Many ancient perfumes were made by extracting natural oils from plants through pressing and steaming. The oil was then burned to scent the air. Since the beaginning of recorded history, humans have attempted to mask or enhance their own odour by using perfume, which emulates nature's pleasant smells. Many natural and man-made materials have been used to make perfume to apply to the skin and clothing, to put in cleaners and cosmetics, or to scent the air. Because of differences in body chemistry, temperature, and body odours, no perfume will smell exactly the same on any two people.
Before perfumes can be composed, the odourants used in various perfume compositions must first be obtained. Synthetic odourants are produced through organic synthesis and purified. Odourants from natural sources require the use of various methods to extract the aromatics from the raw materials. Enfleurage, a process that uses odourless fats that are solid at room temperature to capture the fragrant compounds exuded by plants, is the oldest of fragrance extraction techniques. The process can be "cold" enfleurage or "hot" enfleurage.
In cold enfleurage, a large framed plate of glass, called a chassis, is smeared with a layer of animal fat, usually From pork or beef, and allowed to set. Botanical matter, usually petals or whole flowers, is then placed on the fat and its scent is allowed to diffuse into the fat over the course of 1-3 days. The process is then repeated by replacing the spent botanicals with fresh ones until the fat has reached a desired degree of fragrance saturation. In hot enfleurage, solid fats are heated and botanical matter is stirred into the fat. Spent botanicals are repeatedly strained from the fat and replaced with fresh material until the fat is saturated with fragrance. In both instances, the fragrance-saturated fat is now called the "enfleurage pomade". The enfleurage pomade is washed or soaked in ethyl alcohol to draw the fragrant molecules into the alcohol. The alcohol is then separated from the fat and allowed to evaporate, leaving behind the essential oil of the botanical matter. The spent fat is usually used to make soaps since it is still relatively fragrant.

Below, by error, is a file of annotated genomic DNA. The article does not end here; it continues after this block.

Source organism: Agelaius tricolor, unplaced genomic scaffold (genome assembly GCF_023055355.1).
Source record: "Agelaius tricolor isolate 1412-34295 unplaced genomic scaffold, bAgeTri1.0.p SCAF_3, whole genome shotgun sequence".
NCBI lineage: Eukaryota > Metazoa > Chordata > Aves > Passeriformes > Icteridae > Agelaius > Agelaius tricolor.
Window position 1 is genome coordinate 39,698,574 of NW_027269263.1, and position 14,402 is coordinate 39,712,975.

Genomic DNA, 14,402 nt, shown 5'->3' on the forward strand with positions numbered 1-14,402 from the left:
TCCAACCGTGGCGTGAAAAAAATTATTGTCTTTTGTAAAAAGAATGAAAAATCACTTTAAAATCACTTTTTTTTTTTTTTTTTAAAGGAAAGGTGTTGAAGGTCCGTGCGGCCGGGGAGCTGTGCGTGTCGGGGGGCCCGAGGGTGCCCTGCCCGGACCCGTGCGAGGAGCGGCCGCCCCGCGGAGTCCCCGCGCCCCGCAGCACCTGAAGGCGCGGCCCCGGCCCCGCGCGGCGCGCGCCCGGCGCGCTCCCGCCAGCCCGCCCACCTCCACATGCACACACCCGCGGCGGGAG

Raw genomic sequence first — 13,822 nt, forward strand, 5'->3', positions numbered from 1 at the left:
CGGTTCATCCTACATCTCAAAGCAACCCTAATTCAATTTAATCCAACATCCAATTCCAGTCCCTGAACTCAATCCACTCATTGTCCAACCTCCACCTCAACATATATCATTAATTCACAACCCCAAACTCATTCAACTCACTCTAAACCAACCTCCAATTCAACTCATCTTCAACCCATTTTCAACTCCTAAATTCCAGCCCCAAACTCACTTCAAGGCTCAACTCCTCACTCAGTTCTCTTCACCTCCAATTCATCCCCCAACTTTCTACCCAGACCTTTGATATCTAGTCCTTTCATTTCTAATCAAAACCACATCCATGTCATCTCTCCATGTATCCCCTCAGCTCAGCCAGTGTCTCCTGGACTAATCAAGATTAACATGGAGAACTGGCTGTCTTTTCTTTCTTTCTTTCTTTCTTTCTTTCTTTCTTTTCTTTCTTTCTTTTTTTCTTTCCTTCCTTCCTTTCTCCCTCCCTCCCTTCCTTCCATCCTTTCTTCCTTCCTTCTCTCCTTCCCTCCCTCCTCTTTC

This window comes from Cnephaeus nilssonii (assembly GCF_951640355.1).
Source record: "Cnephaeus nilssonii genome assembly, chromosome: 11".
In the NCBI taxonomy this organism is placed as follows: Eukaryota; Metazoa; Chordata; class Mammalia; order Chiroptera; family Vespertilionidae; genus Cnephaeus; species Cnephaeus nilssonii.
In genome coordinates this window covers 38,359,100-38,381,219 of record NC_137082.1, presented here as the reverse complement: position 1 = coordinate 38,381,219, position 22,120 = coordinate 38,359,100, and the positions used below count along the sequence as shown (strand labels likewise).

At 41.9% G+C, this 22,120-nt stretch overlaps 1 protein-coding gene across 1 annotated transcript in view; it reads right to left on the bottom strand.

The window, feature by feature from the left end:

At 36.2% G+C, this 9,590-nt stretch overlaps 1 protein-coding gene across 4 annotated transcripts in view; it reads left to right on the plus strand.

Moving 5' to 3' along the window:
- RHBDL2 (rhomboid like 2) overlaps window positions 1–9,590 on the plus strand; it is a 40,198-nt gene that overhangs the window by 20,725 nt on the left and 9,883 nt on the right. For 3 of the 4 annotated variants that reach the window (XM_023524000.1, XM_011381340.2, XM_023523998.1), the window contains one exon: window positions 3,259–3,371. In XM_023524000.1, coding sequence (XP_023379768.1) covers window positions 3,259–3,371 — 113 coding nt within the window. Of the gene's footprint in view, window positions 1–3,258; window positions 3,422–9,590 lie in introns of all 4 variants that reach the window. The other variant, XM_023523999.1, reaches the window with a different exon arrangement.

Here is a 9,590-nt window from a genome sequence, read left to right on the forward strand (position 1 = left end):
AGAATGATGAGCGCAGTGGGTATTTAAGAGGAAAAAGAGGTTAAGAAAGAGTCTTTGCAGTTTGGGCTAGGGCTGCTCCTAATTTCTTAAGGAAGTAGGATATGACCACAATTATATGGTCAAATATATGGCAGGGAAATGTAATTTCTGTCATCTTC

This method of fragrance extraction is by far one of the oldest. It is also highly inefficient and costly but was the sole method of extractfng the fragrant compounds in delicate floral botanical such as jasmine and tuberose, which would be destroyed or denatured by the high temperatures required by methods of fragrance extraction such as steam distillation. The method is now superseded by more efficient techniques such as solvent extraction or supercritical fluid extraction using liquid carbon dioxide (CO2) or similar compressed gases.
The results ot the extraction are either essential oils, absolutes, concretes, or butters, depending on the amount of waxes in the extracted product. All these techniques will, to a certain extent, distort the odour of the aromatic compounds obtained from the raw materials. This is due to the use of heat, harsh solvents, or through exposure to oxygen in the extraction process which will denature the aromatic compounds, which either change their odour character or renders them odourless.
The country-island Madagascar-known for its extremely unique biodiversity-is recognised as holding tremendous potential for the development of new products in the essential oils, cosmetic and body care, due to the fact that 80% of its flora and fauna is endemic meaning so unique that they are found no where else in the world.